Like any good child of the ’80s, I grew up on a steady diet of catchy commercials and campaigns. I knew which coffee was good to the last drop, what my brain would look like on drugs and what could save Grandma’s life if she’d fallen and couldn’t get up. But perhaps more than anything, I knew that milk did a body good…Or that's what we were told.

While some of that ad-acquired knowledge may seem dated now, that last tidbit has stubbornly stuck. In fact, very few people seem to question the idea that milk is a dietary must-have, whether they’re from Generation X, Y or Z. We have been told time and again that milk is the way to get the recommended amount of calcium for proper bone health, and this lesson is reinforced every day with kids at almost every meal. In short, our thoughts on milk have been shaped by marketing—and money. Lots of it. Millions are spent every year in advertising, government subsidies and lobbying by the dairy industry.

Sure, cow’s milk is an easy way to get calcium—you can get around 30 percent of your daily recommended intake from a single glass—but it’s not the only way. “With careful planning, attention and [possibly] supplementation, you can absolutely meet your calcium needs on a strict vegan or vegetarian diet,” says Brooklyn-based dietitian Maya Feller, RD, who recommends a simple daily multivitamin for that supplementation. “You can actually meet your needs if you have a balanced diet that is close to the dietary guidelines.”

Milk Isn't the Only Calcium Game in Town. The real clincher is that milk and other dairy products may not even the best way to get your daily dose of this essential mineral. For starters, Feller notes that most people aren’t drinking a plain glass of milk. Instead, kids often drink chocolate milk, and both children and adults eat dairy products like yogurt that usually have a ton of added sugar. Beyond that, full-fat dairy products contain saturated fats, while low-fat dairy might not keep people full. To be sure, there are plenty of studies extolling the benefits of milk, but others are starting to poke holes in milk’s mythologic status—with drinking too much possibly linked to brittle bones in adults, obesity in children, and higher risks of ovarian and prostate cancer.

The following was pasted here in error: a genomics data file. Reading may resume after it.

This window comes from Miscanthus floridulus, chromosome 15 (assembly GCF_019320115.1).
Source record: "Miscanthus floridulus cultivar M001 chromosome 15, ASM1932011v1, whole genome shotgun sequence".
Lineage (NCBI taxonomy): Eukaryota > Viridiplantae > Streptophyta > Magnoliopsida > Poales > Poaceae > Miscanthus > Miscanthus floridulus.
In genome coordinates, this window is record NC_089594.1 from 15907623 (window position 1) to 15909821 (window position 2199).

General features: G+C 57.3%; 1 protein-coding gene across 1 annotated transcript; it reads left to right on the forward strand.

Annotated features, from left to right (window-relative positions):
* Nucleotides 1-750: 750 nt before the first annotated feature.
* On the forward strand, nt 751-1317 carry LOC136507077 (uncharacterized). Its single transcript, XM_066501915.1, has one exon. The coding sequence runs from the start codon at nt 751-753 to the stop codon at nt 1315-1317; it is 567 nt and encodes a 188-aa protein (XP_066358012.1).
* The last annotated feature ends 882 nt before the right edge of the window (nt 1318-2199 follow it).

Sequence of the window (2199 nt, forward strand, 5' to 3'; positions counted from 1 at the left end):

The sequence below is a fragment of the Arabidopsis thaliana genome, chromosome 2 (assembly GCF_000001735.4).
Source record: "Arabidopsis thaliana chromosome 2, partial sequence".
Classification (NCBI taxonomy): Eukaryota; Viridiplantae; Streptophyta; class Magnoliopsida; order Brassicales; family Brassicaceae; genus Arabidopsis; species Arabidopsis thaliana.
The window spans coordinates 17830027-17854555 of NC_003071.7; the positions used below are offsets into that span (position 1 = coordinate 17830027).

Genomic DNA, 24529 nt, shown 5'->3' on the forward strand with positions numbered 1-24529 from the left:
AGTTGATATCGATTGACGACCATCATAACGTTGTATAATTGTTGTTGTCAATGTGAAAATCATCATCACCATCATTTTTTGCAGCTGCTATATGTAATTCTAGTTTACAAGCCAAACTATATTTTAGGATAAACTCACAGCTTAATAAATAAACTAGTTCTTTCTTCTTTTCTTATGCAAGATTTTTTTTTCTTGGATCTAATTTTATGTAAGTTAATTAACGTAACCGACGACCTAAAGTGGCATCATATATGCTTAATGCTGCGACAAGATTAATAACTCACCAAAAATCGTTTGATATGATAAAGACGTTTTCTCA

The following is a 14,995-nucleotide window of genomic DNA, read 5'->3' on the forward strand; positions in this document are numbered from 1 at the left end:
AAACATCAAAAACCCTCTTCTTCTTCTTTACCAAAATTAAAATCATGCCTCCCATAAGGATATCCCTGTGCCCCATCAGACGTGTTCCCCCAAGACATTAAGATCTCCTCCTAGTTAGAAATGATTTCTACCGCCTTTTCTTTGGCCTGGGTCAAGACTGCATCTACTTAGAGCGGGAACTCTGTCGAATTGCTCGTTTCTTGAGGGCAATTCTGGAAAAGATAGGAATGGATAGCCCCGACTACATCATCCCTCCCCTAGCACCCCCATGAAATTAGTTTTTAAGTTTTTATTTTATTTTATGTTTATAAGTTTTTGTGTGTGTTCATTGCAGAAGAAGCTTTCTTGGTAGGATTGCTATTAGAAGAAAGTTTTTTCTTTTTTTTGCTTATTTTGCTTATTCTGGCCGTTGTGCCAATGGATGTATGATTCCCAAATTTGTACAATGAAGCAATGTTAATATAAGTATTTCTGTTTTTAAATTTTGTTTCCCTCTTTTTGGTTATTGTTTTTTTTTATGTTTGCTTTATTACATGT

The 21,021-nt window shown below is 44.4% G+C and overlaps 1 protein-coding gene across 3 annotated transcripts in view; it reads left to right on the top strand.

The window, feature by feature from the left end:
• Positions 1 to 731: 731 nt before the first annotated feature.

There is one thing that’s not in dispute: You do need calcium. The majority of it is used for bone health, and in fact, 99 percent of the body’s calcium is stored in the bones and teeth, where it is continually used to strengthen and build bone. According to the National Institutes of Health, it’s also important for your heart, nerves, muscles and hormonal secretions.

How Much Calcium Do You Need? “How much calcium you need actually varies by your stage of life, which is important to take into consideration,” says Feller. “For most adults, 1,000mg a day is fine.” Women over 50 and men over 70, however, require about 1,200mg. Things get a little trickier with kids: Children ages 1–3 need 700mg, while those ages 4–8 need 1,000mg and ages 9–18 need 1,300mg.

So how can you reach that recommended daily intake if you want to consume less animal milk—or give it up altogether? Feller recommends calcium-packed foods like tofu, which has about 434mg of calcium per serving; Pinto beans (and other beans), a cup of which can provide around 26 percent of your recommended daily intake; Almonds and other nuts; and spinach, kale and other leafy greens. Plus, alternative milks made from soy, nuts, rice and peas are often additionally fortified with calcium. That can also be true of certain cereals, breads, whole grains, orange juice, and non-dairy cheeses. You’ll need to become an expert label-reader to make sure you’re choosing wisely. Some of them even boast more calcium per cup than regular daily milk, so if this is your concern choose almond milk for your am sip.

The Top 10 Sources of Calcium to Make it Easy to Get Your Daily Dose:

1. Pinto beans have 78.7 milligrams in one cup so add these to any salad, dip or burrito.